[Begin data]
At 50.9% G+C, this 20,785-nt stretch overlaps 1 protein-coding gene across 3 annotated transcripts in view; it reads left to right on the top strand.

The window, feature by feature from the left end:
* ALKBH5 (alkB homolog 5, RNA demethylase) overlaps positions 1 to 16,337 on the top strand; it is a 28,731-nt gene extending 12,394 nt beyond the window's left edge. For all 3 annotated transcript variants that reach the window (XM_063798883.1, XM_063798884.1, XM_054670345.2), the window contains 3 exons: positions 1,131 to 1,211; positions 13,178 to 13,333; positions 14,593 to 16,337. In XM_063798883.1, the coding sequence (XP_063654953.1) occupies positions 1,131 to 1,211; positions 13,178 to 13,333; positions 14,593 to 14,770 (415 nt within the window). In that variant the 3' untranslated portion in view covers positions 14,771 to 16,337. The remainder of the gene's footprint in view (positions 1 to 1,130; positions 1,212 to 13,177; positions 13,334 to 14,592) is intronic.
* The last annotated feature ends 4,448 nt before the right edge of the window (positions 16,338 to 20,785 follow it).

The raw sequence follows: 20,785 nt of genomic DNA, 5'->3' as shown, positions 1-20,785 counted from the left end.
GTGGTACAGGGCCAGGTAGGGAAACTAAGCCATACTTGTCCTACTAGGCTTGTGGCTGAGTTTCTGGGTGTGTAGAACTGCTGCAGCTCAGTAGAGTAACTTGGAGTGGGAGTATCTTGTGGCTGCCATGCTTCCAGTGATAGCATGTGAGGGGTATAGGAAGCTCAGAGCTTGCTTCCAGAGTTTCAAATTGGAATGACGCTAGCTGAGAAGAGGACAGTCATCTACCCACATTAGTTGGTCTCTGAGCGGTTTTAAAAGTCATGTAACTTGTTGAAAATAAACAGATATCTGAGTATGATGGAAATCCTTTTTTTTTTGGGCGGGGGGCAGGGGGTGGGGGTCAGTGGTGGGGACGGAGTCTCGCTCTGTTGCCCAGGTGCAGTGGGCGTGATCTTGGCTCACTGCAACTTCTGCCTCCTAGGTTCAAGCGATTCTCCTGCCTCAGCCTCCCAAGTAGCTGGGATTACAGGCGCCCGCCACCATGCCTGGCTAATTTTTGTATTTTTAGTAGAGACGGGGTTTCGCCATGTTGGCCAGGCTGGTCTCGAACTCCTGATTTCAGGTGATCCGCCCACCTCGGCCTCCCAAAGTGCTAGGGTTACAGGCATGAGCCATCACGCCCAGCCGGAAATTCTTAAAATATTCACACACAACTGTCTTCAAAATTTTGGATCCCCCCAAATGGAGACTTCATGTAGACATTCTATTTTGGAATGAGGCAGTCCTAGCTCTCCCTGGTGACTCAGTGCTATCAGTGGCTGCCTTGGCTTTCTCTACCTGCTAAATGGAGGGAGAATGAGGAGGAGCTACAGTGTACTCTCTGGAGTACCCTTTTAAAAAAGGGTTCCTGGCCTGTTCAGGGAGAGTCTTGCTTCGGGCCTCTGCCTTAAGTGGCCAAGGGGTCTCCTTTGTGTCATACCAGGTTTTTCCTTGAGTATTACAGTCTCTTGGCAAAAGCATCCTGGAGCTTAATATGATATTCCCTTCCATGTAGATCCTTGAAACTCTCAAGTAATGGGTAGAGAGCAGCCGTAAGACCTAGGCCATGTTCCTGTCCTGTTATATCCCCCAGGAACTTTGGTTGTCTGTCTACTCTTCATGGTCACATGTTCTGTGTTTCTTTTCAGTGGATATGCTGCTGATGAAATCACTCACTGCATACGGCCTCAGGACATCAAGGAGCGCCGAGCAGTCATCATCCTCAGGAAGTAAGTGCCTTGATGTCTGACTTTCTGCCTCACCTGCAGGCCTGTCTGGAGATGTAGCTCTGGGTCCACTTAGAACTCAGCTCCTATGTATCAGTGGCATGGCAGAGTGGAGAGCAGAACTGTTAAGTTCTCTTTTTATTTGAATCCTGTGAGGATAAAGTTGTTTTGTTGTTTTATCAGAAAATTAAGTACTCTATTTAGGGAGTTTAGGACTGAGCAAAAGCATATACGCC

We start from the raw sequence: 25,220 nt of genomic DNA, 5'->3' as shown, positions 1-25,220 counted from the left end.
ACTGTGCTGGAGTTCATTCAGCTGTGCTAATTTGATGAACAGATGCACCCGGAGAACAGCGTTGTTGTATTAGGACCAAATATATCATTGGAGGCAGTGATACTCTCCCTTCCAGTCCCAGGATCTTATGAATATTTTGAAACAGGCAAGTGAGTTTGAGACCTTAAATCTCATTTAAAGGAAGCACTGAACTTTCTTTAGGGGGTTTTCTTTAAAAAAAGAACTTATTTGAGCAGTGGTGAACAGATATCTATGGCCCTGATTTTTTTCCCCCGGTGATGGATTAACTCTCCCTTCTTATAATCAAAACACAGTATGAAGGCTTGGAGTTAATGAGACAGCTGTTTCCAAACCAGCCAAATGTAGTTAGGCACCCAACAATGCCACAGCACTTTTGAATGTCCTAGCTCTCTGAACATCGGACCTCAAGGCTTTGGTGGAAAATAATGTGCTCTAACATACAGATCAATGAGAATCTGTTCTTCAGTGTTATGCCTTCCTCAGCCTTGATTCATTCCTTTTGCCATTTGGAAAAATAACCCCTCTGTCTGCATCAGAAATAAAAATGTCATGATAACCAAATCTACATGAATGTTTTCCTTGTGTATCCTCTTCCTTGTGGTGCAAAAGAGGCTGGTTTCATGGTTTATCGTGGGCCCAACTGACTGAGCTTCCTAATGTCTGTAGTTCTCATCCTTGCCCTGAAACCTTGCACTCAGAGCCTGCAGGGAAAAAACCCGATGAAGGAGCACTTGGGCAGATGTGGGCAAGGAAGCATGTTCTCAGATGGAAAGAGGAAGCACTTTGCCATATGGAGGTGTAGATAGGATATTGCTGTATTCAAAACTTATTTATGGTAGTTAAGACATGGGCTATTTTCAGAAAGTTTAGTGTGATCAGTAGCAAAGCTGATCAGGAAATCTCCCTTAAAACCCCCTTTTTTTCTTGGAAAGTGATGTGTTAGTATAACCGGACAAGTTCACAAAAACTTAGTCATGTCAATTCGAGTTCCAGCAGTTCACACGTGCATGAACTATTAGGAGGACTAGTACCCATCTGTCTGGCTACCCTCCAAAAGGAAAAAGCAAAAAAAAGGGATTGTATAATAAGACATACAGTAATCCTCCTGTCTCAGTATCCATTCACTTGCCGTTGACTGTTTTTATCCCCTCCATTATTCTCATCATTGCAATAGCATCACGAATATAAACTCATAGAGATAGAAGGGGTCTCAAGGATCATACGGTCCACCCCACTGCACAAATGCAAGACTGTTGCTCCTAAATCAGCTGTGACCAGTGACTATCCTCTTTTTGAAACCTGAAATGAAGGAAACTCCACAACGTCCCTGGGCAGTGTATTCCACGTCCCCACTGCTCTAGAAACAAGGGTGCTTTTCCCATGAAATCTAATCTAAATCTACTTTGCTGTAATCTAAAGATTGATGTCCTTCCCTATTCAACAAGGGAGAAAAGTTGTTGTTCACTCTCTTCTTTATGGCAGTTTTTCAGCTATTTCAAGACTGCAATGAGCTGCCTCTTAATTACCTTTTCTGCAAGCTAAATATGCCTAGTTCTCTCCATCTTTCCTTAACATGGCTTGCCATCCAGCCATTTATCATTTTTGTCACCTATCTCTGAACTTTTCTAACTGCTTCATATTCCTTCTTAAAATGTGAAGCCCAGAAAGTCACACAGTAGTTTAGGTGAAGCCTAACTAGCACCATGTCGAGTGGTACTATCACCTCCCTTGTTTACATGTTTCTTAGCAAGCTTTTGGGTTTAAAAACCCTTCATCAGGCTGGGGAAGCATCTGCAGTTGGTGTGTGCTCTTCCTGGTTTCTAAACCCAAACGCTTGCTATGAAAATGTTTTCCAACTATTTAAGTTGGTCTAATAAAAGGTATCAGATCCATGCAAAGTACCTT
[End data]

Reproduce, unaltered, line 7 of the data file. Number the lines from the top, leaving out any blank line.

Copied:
We start from the raw sequence: 25,220 nt of genomic DNA, 5'->3' as shown, positions 1-25,220 counted from the left end.